By Order of the Commissioners of H. M. Woods, Forests, and Land Revenues
Such Persons as are desirous of purchasing an extensive Tract of Waste Land are hereby informed that the Allotment made to His Majesty on the Forest of Exmoor, in the counties of Somerset and Devon, consisting of about 10, 262 Acres; together with an inclosed Farm of 108a[cres]. or 2p[erches]., will be DISPOSED OF BY PUBLIC TENDER for the Highest Price offered for the same, above a certain sum to be previously named, and deposited under a sealed cover, to be opened at the same time with such Tenders as may be received: and persons who may be desirous of becoming purchases of the Lands in question, are requested to send in their Tenders to the said Commissioners on or before the 23rd day of July next, sealed up, and endorsed, Tenders for purchasing the Exmoor Allotment, and stating in words at length the sum they are willing to give.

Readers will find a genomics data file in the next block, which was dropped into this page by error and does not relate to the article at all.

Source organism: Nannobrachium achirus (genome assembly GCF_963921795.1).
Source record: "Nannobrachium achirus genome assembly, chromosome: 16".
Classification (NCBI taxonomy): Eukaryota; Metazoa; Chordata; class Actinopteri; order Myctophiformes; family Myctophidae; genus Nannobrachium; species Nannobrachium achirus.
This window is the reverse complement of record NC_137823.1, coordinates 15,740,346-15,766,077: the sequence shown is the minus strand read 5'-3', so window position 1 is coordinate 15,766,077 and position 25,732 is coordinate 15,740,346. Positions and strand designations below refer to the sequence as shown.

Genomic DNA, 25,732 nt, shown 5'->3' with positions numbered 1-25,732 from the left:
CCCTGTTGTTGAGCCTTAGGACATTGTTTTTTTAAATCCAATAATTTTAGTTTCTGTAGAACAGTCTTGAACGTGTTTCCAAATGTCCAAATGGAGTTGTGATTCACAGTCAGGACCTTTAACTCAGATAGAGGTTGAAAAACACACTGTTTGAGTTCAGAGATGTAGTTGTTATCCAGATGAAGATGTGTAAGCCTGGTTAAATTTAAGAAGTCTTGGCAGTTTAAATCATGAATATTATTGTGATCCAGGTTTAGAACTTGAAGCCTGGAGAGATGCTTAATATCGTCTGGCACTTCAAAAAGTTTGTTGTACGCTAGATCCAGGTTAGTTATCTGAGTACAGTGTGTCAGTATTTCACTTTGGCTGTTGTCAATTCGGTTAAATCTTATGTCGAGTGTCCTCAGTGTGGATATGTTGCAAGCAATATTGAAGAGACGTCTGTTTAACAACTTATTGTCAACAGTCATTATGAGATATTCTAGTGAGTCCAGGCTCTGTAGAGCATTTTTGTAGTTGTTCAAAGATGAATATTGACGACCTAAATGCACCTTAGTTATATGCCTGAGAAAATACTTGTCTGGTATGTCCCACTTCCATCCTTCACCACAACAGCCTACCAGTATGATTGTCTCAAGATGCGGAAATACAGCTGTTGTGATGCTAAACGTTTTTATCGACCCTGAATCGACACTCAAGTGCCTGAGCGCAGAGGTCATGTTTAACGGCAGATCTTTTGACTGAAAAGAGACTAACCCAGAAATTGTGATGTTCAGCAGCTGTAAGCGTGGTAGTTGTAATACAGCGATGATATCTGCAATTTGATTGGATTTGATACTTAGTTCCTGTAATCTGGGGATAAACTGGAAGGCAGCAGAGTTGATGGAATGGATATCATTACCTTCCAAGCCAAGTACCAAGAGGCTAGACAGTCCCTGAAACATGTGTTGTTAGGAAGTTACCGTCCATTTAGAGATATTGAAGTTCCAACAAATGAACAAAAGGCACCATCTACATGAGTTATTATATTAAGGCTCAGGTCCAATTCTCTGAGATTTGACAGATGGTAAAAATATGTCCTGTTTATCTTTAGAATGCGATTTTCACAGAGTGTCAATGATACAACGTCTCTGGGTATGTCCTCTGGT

The Tenders will be opened at the office of the Commissioners of Woods, &c., in Whitehall Place, on the said 23rd of July, at 2 o’clock in the afternoon, in the presences of the parties who may have delivered Tenders, and who are requested to attend, by themselves or agents. A Map of the estate may be seen and further particulars known, on application at the Office of Woods, &c., of Richard Hawkins, Esq., Quay House, Kingsbridge; Richard Strong, Tiverton; and Mr. Lock, Lynmouth.
[Author’s Note: At this time, "waste land" meant land that was uninhabited, or only sparsely inhabited. It was also a term used for land that was not under cultivation.] Similar announcements were placed in other regional newspapers, as well as in the London papers, in order to attract the greatest number of bidders.